Saturday, September 24, 2005

My First Look at Abbas

Saturday I skipped my first Arabic class – I wish I could say that it was because I was doing something exciting, but to be honest it was because I hadn’t slept the night before and couldn’t stand the thought of 2 hours of my painfully boring colloquial class. I also wish that I could say I hadn’t slept because I had been doing something meaningful, or at least something fun, but the truth is I had a mosquito in my room that kept buzzing around my head until I finally killed him at about 3:30 am. I was still awake at 5:30, which is when I decided to just turn of the alarm and call it a wash.

So, I arrived at campus late, and missed part of the hub-bub. Apparently the Birzeit students decided to go on strike that morning in solidarity with the people in Gaza who had been killed/ injured during the Hamas parade. Last I heard, no one is quite sure what happened – Fatah is blaming Hamas, saying that they mishandled their explosives; Hamas is saying it was an Israeli attack . . . I don’t have a television at home, so I don’t mind not having one here, but it would be easier to keep up with the local news, especially since it can be important. For example, it would be nice to know when the Israeli’s decide to close all the checkpoints leaving the West Bank, which they apparently did Saturday morning.

Luckily, they didn’t close any of the paths within the West Bank, so I was able to head down to Arafat’s compound in Ramallah that afternoon to see Abu-Mazen (Abbas) address the Palestinian people. We arrived about 40 minutes before the show was scheduled to start, which left us plenty of time to have our bags searched twice, and elbow through the crowd to find a good standing spot. Now, this would not have been enough time at home, but since time is very relative in the Middle East, we didn’t have any trouble. A lot of people who arrived later weren’t able to get into the compound because it was full.

There were soldiers everywhere, standing on rooftops with machine guns, at the entrance, in the crowd and of course around the stage. I’m still not used to such blatant displays of weaponry, so it made me very uncomfortable. Lots of people were wearing t-shirts and holding signs demanding the removal of Israeli settlements in the West Bank. One of the big banners said, “Removing the Settlements in Gaza was easy . . . DO IT HERE NOW”. And of course there were signs demanding the removal of the apartheid wall. Lots of people were holding and waving Palestinian flags, especially children. I’m not even going to guess how many people actually turned out, but the compound was full and there were lots of people crowding the streets outside.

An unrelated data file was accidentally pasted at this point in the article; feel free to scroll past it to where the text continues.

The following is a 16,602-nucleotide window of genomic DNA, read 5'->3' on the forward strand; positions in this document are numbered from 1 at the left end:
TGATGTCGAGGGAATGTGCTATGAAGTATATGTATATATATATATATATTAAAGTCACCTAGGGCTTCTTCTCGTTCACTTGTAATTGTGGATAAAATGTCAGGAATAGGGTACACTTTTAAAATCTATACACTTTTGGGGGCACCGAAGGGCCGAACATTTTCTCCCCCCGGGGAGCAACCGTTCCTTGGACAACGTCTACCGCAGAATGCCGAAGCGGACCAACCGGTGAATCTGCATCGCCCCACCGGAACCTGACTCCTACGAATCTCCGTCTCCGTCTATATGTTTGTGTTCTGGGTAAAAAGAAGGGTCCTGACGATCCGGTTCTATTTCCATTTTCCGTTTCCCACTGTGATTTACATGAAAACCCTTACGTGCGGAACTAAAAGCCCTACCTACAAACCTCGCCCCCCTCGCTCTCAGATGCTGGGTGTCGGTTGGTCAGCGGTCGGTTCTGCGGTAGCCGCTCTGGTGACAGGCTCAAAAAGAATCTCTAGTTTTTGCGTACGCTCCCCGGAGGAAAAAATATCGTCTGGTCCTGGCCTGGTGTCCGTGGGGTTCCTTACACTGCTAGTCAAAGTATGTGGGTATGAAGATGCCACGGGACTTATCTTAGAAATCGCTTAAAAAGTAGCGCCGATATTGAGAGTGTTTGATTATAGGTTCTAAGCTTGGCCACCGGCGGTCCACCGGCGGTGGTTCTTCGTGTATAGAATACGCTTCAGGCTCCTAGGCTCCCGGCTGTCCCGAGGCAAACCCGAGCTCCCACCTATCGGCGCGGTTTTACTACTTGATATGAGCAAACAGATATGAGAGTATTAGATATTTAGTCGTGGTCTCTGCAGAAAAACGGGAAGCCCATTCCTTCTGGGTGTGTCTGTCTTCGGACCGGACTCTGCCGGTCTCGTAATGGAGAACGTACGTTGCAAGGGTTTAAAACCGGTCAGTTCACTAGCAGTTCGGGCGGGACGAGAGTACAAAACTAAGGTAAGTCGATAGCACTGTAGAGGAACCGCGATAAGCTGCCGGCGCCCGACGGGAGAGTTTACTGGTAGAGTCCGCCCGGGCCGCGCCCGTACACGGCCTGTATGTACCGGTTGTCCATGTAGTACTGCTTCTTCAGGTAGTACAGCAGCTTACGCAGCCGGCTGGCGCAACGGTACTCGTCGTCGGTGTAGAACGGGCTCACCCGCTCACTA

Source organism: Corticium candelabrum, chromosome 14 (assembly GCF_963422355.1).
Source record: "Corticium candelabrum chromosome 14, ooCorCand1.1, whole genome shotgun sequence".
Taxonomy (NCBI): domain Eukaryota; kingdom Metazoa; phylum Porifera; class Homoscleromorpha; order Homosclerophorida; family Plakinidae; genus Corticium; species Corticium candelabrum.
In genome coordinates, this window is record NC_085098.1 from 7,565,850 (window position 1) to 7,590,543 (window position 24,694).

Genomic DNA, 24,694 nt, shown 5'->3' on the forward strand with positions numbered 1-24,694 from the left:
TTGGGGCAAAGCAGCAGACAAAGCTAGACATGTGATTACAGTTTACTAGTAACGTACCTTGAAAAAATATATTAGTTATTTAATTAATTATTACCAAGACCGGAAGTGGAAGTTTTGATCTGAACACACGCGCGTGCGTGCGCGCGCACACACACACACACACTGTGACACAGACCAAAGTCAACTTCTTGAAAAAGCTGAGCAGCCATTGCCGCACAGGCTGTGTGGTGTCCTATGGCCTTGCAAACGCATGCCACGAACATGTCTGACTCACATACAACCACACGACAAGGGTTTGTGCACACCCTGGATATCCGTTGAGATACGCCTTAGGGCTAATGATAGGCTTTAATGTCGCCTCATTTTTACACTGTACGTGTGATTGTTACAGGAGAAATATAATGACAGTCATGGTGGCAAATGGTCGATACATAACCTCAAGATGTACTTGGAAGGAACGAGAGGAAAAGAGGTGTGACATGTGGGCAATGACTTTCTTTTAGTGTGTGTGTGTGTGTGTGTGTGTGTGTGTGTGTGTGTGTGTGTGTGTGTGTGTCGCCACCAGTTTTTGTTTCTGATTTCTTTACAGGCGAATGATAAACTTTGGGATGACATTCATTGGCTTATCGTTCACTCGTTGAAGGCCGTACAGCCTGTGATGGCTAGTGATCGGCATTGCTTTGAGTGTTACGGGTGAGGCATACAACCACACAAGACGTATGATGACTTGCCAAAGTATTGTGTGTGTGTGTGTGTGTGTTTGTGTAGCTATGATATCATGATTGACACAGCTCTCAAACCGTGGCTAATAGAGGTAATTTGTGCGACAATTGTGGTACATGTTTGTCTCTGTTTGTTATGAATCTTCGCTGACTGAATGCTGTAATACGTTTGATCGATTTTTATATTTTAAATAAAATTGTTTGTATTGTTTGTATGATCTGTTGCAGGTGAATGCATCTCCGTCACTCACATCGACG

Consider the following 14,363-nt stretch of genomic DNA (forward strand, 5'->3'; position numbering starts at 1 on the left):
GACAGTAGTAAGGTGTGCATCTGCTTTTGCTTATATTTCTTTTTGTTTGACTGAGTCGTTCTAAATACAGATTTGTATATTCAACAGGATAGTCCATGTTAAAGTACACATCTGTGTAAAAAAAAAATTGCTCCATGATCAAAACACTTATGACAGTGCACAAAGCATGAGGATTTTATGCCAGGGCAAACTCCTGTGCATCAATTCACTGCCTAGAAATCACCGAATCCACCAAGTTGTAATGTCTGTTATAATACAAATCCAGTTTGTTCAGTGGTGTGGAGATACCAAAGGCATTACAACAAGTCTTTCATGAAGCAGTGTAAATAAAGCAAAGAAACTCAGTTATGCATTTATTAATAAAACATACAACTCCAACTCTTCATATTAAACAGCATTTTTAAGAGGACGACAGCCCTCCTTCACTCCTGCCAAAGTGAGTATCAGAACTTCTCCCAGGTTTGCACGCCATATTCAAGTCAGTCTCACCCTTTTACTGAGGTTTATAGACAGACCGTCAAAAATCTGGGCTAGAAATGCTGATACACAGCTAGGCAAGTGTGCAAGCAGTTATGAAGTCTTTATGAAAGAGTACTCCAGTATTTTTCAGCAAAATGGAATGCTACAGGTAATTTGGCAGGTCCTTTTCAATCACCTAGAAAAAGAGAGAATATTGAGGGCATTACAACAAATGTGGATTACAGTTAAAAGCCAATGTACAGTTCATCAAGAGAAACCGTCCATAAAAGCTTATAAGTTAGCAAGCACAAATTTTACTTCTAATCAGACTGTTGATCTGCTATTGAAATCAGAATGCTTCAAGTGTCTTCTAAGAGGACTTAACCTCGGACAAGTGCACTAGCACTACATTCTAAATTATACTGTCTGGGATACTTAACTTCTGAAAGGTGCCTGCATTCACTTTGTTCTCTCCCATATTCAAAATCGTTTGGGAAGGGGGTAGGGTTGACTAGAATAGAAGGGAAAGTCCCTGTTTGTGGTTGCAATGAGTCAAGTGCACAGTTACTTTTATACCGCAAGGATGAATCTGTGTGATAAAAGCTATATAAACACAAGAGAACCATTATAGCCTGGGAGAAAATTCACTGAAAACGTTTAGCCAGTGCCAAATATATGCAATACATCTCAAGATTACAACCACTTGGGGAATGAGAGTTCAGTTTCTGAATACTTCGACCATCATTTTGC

As internationals, the four of us kind of stuck out in the crowd. Many people greeted us, and posed for our cameras. After the usual pomp and circumstance Abbas came onstage and spoke for about 40 minutes. I didn’t catch most of what he said, but he talked about returning to the ’67 Green Line, removal of the settlements from the West Bank, and he definitely said that Jerusalem would be the capital of the Palestinian state. He talked about living in peace with the Israelis and about defying the wall. I think he said something about his Palestinian brothers and sisters being a strong people, and something about fighting for their freedom. Obviously, I have a long way to go with my Arabic.

I was not very impressed by Abbas as a speaker. The man has zero charisma and no idea of how to engage an audience. The whole thing reminded me of the communist Soviet Union – all the soldiers with big guns, a line of important men in suits, and an incredibly boring speech.

After he finished speaking, we decided to try and leave the compound through the one, relatively narrow gate. This was a mistake, we would have been much better off to just wait until the crowd had thinned out. As we approached the exit, we made a line with P and Mat in the front and back and M and I in the middle. It got a little crazy for a couple of minutes with people shoving and pushing but we managed to stay together. At one point I was pushed to my left and I rammed into the nozzle of one of the soldier’s guns. That is as close as I ever want to come to a machine gun. Once the soldiers saw us in the crowd, they actually cleared a path for us, the internationals. That made me feel bad . . .but I was happy for it all the same. Once we cleared the entrance we were fine, and caught a service back to Birzeit without too much difficulty.

That night we went to a pot luck dance party at P’s apartment. I had a very good time . . . we had about half international students and half Palestinians. I got to practice my Arabic a little . . . M and I brought tabouleh to the potluck, which was a big success (mostly thanks to M). Came home around 11 as the parties end early in Palestine, or at least they do when people live in apartments with curfews . . . Overall, I had a great day, and I was very glad that I decided to skip my class.


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